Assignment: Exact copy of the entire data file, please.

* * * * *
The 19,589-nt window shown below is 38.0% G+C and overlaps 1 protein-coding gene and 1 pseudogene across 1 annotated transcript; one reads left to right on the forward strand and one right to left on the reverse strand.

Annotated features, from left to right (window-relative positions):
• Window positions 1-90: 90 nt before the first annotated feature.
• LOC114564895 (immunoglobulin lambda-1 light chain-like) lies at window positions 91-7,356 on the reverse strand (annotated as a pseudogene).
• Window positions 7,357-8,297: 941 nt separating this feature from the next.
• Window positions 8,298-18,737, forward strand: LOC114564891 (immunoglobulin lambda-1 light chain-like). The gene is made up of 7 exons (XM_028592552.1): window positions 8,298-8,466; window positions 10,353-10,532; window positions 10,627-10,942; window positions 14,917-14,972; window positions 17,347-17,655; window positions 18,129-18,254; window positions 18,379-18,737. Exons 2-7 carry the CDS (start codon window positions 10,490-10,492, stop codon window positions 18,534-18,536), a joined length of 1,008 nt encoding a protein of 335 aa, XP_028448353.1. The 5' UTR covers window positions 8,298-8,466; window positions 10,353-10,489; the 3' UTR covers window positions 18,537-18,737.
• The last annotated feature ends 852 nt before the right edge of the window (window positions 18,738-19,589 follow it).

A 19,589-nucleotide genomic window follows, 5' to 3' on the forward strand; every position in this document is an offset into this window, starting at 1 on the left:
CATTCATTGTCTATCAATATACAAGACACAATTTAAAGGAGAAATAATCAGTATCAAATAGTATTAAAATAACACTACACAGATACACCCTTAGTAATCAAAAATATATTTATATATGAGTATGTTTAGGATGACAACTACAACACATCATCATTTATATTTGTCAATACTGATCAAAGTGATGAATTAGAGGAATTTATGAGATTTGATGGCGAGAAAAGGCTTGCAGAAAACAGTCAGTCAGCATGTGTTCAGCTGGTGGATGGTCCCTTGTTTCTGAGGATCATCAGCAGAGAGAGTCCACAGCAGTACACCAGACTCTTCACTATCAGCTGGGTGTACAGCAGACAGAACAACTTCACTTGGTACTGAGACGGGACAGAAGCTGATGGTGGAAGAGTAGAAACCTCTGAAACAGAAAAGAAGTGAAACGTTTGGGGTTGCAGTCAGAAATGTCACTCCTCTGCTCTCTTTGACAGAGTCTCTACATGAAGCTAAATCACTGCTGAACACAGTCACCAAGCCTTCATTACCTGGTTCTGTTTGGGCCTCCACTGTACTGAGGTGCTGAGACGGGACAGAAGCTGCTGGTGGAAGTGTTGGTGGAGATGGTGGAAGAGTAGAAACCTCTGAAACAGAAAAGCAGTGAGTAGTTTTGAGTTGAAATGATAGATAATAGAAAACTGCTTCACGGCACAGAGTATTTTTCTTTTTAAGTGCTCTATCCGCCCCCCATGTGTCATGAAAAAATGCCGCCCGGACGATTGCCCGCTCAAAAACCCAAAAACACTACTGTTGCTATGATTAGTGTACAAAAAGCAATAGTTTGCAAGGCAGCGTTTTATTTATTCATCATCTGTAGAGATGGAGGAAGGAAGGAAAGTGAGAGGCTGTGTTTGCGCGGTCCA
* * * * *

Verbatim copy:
The 19,589-nt window shown below is 38.0% G+C and overlaps 1 protein-coding gene and 1 pseudogene across 1 annotated transcript; one reads left to right on the forward strand and one right to left on the reverse strand.

Annotated features, from left to right (window-relative positions):
• Window positions 1-90: 90 nt before the first annotated feature.
• LOC114564895 (immunoglobulin lambda-1 light chain-like) lies at window positions 91-7,356 on the reverse strand (annotated as a pseudogene).
• Window positions 7,357-8,297: 941 nt separating this feature from the next.
• Window positions 8,298-18,737, forward strand: LOC114564891 (immunoglobulin lambda-1 light chain-like). The gene is made up of 7 exons (XM_028592552.1): window positions 8,298-8,466; window positions 10,353-10,532; window positions 10,627-10,942; window positions 14,917-14,972; window positions 17,347-17,655; window positions 18,129-18,254; window positions 18,379-18,737. Exons 2-7 carry the CDS (start codon window positions 10,490-10,492, stop codon window positions 18,534-18,536), a joined length of 1,008 nt encoding a protein of 335 aa, XP_028448353.1. The 5' UTR covers window positions 8,298-8,466; window positions 10,353-10,489; the 3' UTR covers window positions 18,537-18,737.
• The last annotated feature ends 852 nt before the right edge of the window (window positions 18,738-19,589 follow it).

A 19,589-nucleotide genomic window follows, 5' to 3' on the forward strand; every position in this document is an offset into this window, starting at 1 on the left:
CATTCATTGTCTATCAATATACAAGACACAATTTAAAGGAGAAATAATCAGTATCAAATAGTATTAAAATAACACTACACAGATACACCCTTAGTAATCAAAAATATATTTATATATGAGTATGTTTAGGATGACAACTACAACACATCATCATTTATATTTGTCAATACTGATCAAAGTGATGAATTAGAGGAATTTATGAGATTTGATGGCGAGAAAAGGCTTGCAGAAAACAGTCAGTCAGCATGTGTTCAGCTGGTGGATGGTCCCTTGTTTCTGAGGATCATCAGCAGAGAGAGTCCACAGCAGTACACCAGACTCTTCACTATCAGCTGGGTGTACAGCAGACAGAACAACTTCACTTGGTACTGAGACGGGACAGAAGCTGATGGTGGAAGAGTAGAAACCTCTGAAACAGAAAAGAAGTGAAACGTTTGGGGTTGCAGTCAGAAATGTCACTCCTCTGCTCTCTTTGACAGAGTCTCTACATGAAGCTAAATCACTGCTGAACACAGTCACCAAGCCTTCATTACCTGGTTCTGTTTGGGCCTCCACTGTACTGAGGTGCTGAGACGGGACAGAAGCTGCTGGTGGAAGTGTTGGTGGAGATGGTGGAAGAGTAGAAACCTCTGAAACAGAAAAGCAGTGAGTAGTTTTGAGTTGAAATGATAGATAATAGAAAACTGCTTCACGGCACAGAGTATTTTTCTTTTTAAGTGCTCTATCCGCCCCCCATGTGTCATGAAAAAATGCCGCCCGGACGATTGCCCGCTCAAAAACCCAAAAACACTACTGTTGCTATGATTAGTGTACAAAAAGCAATAGTTTGCAAGGCAGCGTTTTATTTATTCATCATCTGTAGAGATGGAGGAAGGAAGGAAAGTGAGAGGCTGTGTTTGCGCGGTCCA